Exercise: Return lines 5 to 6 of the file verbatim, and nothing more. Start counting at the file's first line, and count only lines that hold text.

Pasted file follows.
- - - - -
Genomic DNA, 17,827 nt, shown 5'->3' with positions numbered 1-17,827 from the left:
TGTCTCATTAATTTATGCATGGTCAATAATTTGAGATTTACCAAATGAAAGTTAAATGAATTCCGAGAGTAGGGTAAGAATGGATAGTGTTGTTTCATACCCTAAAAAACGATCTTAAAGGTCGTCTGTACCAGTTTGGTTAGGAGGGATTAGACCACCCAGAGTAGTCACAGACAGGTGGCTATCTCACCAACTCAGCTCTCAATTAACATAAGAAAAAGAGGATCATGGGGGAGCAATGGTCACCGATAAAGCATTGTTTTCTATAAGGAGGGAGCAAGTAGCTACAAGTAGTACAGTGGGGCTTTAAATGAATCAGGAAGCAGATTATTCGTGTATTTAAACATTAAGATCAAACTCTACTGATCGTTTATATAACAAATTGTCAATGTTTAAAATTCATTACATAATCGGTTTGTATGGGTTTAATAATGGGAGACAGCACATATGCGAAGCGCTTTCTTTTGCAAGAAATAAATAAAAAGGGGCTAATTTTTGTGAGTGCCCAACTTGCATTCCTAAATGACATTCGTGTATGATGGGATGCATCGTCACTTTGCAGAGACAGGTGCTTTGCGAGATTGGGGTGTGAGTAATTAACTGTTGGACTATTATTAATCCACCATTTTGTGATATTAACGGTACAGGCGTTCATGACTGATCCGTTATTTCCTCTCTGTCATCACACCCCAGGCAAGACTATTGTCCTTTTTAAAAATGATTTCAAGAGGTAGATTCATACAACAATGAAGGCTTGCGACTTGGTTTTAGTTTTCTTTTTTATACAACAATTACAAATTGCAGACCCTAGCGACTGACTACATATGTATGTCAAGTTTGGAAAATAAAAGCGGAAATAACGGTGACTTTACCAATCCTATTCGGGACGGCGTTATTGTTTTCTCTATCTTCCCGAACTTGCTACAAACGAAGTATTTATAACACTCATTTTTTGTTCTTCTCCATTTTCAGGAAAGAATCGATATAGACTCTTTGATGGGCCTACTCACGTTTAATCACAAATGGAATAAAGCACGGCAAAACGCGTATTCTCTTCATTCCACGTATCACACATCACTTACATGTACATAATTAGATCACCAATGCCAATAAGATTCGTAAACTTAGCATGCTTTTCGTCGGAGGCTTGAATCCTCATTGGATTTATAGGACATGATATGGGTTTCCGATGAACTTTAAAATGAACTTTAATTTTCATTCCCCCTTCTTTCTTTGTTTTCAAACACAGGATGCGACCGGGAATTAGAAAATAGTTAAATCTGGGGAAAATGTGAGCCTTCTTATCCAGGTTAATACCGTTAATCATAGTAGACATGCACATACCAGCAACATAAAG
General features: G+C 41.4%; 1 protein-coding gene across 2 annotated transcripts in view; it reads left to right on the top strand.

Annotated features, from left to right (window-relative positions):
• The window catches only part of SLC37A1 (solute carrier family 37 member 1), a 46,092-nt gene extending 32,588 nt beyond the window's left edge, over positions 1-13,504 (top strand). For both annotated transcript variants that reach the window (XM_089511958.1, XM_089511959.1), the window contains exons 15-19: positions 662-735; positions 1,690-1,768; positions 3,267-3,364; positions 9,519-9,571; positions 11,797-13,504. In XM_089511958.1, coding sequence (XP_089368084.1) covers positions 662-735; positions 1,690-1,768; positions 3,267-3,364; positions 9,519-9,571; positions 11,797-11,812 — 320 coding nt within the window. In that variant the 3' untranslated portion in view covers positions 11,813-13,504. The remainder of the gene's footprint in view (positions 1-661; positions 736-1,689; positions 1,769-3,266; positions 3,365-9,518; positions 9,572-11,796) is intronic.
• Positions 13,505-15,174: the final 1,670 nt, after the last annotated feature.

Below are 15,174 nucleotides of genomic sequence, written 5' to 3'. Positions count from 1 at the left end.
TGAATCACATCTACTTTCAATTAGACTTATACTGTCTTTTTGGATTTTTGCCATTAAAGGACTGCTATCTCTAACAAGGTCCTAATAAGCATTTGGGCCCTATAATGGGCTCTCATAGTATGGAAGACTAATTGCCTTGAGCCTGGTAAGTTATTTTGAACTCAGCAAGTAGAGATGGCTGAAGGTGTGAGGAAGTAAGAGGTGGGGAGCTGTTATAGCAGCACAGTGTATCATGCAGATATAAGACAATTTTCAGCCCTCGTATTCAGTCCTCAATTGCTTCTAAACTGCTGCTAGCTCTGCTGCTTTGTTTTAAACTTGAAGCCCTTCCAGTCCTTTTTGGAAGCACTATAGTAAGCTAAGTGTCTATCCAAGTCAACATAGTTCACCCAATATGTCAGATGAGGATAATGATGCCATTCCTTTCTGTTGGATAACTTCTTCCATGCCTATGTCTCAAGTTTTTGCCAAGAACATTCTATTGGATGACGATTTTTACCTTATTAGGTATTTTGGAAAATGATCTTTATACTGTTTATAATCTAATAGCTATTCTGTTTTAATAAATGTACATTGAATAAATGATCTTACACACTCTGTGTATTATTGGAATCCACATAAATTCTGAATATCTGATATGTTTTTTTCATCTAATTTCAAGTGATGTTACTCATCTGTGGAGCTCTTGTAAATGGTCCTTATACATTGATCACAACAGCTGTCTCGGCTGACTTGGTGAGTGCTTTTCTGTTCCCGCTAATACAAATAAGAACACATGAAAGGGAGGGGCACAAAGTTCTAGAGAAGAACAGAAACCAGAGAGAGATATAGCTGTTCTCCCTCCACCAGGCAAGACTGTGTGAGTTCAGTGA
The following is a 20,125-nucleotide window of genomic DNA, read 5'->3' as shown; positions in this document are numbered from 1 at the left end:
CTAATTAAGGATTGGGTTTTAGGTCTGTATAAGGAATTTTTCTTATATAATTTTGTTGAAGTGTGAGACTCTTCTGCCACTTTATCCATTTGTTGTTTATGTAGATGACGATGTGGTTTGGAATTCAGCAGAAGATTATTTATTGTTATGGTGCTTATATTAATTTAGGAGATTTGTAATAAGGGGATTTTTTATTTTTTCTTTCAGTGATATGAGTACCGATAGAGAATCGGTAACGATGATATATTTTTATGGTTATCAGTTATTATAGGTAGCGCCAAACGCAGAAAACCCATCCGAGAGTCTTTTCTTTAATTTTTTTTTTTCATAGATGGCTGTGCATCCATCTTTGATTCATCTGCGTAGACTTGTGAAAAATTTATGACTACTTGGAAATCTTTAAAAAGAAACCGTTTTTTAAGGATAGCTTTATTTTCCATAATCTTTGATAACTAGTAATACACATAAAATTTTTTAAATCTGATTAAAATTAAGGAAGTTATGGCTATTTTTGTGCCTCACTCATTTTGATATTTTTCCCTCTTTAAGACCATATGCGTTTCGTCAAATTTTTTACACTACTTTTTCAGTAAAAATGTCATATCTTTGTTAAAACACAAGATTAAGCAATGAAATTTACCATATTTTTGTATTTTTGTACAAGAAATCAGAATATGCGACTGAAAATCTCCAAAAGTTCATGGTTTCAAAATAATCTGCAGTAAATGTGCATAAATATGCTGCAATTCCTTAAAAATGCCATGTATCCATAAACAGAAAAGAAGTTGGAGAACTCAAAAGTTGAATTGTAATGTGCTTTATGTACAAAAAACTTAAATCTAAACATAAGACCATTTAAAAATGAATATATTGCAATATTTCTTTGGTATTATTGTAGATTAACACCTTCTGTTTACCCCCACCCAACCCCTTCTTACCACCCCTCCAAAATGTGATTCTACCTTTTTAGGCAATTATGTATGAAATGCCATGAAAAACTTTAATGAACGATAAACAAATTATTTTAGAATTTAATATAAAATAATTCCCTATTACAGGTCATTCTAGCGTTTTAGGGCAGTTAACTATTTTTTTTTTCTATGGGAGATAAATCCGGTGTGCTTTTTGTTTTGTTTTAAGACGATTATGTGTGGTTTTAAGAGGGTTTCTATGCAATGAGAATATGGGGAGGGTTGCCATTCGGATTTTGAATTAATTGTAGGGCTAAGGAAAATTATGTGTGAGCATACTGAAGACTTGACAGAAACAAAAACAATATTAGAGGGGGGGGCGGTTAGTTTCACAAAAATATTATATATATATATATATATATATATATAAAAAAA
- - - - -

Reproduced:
• The window catches only part of SLC37A1 (solute carrier family 37 member 1), a 46,092-nt gene extending 32,588 nt beyond the window's left edge, over positions 1-13,504 (top strand). For both annotated transcript variants that reach the window (XM_089511958.1, XM_089511959.1), the window contains exons 15-19: positions 662-735; positions 1,690-1,768; positions 3,267-3,364; positions 9,519-9,571; positions 11,797-13,504. In XM_089511958.1, coding sequence (XP_089368084.1) covers positions 662-735; positions 1,690-1,768; positions 3,267-3,364; positions 9,519-9,571; positions 11,797-11,812 — 320 coding nt within the window. In that variant the 3' untranslated portion in view covers positions 11,813-13,504. The remainder of the gene's footprint in view (positions 1-661; positions 736-1,689; positions 1,769-3,266; positions 3,365-9,518; positions 9,572-11,796) is intronic.
• Positions 13,505-15,174: the final 1,670 nt, after the last annotated feature.